The pain in beginning (again)
I was undergoing a huge psychological and physical transformation when I wrote them. The culmination – perhaps coronation is a better word – of the whole experience was running the Cooper River Bridge Run back in April.
I went the 10,000 meters (6.2 miles for we Americans) in just under an hour. It was an awesome experience that I got to share with my wife, sister, and parents.
And after it was over I did nothing.
Eight weeks of training runs. A full six months of workouts at the gym. All in anticipation of running from Mt. Pleasant to Charleston, South Carolina.
59 minutes and 12 seconds later I was done.
And I was done.
I’ve struggled to recapture the motivation to run again, even though the endorphin high I got from going the distance was so potent I could’ve made a junkie jealous.
(Two posts in a row are turning into confessions, but don’t worry – I’m going to be okay!)
Over the summer, I was challenged by a good friend of mine to get back into it. He didn’t say I was a loser because, after reaching the finish line, I slid back into an old routine. (Fortunately, I’ve kept the weight off since then because my eating habits are completely different now; I just haven’t been active.) And he didn’t say I would be a loser if I never ran again.
All he did was ask me why I didn’t want to keep going.
Enter financial rabbit-trail tangent:
When talking about money, the first question anyone must answer is “Why?” Without knowing why you’re making a certain set of financial decisions – be they setting simple goals, purchases, or investing strategies – you don’t have a vision to guide you.
Scripture tells us, “Where there is no vision, the people perish,” (Proverbs 29:18).
Why is an uncomfortable question to answer, because we have to get back to what we truly value. And because why? is so uncomfortable, I believe it’s the primary reason most people avoid it – they want to jump straight to the “How?” rather than reckon with their core belief system about the purpose and direction of their life.
The irony is that how to go about achieving financial success is pretty easy once the vision is established. Vetting different strategies and plans against a firm vision – whether for an individual or married couple – is a simple process. Ask yourself, “Will this strategy or plan make our vision a reality if we see it all the way through?”
Not having a vision is just like trying to paddle your way forward in a rowboat with one oar:
Mr. No-Vision: How do you make the rowboat move?
Mr. Visionary: Well, you paddle; that’s how. (And you wind up going in circles, but darn it, you know how to make it move!) Why are you in the rowboat anyway?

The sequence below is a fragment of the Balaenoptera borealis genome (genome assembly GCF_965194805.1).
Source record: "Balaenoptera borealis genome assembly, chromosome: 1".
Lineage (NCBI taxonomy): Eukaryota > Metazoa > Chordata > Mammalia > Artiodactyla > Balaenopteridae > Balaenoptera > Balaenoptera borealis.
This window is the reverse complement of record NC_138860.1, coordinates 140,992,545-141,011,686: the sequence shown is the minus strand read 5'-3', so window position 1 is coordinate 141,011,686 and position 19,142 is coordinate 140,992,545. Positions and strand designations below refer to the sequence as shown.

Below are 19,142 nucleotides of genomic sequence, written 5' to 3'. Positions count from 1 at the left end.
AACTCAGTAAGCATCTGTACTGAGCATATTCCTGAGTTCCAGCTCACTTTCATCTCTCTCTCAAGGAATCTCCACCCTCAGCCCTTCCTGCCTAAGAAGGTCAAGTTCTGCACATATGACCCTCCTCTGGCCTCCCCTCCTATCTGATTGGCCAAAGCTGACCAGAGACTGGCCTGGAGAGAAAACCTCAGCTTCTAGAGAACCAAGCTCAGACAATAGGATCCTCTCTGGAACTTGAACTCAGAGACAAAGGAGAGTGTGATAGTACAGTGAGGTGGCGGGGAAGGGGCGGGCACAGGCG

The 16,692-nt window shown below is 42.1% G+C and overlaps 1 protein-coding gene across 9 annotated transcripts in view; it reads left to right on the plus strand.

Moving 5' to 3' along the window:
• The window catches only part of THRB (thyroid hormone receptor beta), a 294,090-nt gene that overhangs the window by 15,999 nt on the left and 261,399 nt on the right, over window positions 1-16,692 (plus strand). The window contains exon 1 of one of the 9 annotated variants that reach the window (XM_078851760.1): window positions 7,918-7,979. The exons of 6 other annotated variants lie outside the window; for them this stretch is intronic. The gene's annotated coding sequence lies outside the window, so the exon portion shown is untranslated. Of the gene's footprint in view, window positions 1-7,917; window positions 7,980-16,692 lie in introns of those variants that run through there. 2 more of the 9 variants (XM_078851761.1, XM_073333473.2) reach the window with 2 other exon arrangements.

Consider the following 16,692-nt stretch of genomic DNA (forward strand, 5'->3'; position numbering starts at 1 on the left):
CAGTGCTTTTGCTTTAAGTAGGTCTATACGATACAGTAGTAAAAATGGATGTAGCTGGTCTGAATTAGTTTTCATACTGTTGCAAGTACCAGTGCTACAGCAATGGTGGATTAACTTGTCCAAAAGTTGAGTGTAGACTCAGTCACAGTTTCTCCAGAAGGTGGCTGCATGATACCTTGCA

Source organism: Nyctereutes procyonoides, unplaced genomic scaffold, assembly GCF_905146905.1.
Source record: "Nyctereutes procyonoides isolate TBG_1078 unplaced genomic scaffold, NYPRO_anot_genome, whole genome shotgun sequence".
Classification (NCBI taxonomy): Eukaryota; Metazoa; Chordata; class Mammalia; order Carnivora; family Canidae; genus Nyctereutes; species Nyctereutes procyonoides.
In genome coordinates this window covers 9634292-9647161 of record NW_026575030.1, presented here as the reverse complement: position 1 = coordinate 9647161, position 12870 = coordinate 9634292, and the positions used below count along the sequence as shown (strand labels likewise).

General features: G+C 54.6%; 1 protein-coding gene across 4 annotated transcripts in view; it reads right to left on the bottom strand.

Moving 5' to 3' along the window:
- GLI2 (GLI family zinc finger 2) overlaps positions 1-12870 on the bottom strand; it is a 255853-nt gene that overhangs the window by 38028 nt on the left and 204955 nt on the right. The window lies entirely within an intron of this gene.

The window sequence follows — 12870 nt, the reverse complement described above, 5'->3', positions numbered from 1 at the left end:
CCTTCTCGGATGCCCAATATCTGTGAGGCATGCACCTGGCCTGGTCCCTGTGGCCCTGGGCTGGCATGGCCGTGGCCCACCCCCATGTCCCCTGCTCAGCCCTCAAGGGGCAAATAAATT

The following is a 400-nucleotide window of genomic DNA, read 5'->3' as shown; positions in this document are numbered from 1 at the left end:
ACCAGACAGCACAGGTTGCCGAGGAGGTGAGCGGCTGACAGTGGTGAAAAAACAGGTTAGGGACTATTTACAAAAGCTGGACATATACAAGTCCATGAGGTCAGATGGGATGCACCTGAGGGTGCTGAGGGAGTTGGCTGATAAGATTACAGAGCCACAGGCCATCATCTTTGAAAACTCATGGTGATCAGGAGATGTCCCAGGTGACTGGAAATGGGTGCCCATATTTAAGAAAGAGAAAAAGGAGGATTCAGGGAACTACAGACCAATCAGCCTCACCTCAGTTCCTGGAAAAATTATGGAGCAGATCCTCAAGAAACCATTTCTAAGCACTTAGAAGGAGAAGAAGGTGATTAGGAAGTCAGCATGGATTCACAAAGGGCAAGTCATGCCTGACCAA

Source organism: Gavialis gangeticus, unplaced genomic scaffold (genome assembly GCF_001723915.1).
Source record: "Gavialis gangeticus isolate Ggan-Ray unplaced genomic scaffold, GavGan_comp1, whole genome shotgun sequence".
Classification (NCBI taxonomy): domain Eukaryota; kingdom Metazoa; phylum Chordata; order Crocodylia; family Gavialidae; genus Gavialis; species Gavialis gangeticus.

Mr. No-Vision: Well…I’m not sure… Shouldn’t I be trying to get across the river?
Mr. Visionary: I can’t answer that for you. But you did see the footbridge, didn’t you?
Exit financial rabbit-trail tangent/hypothetical conversation (and now back to running):
My final answer to the question, Why don’t you want to keep going?, was that I didn’t want to endure the pain of beginning again.
Just think about that for a second. I didn’t want to exert the mental and physical toughness that’s required to get over the initial hump. I didn’t want to expend the energy it takes to get my personal locomotive from stationery to riding on its own momentum. I preferred to sit and stew over the possibilities of what life could be like if I actually did make a move.
Oh, to know exactly what you should do, and yet do nothing about it!
I’m not alone, am I? You’ve been there, too. Maybe you’ve been too scared of what you’ll find to write a plan for your spending. Maybe you’ve recognized that it’s going to be a long trek out of debt requiring much sacrifice. Maybe you need to lose weight and change your eating habits, but you know it’s going to mean physical pain and a complete overhaul of decisions you’ve made for years. Maybe you need to call your dad, your sister, your brother, your son, your daughter and apologize for something that happened a long time ago.
Someone smart once said, “Real change happens when the pain of staying the same is greater than the pain of changing.”
I’ll just ask a question: Will you (and I) choose to overcome the temptation of mediocrity to experience the exuberance of accomplishing something extraordinary?
See you on the road. I’ll be the guy running (again).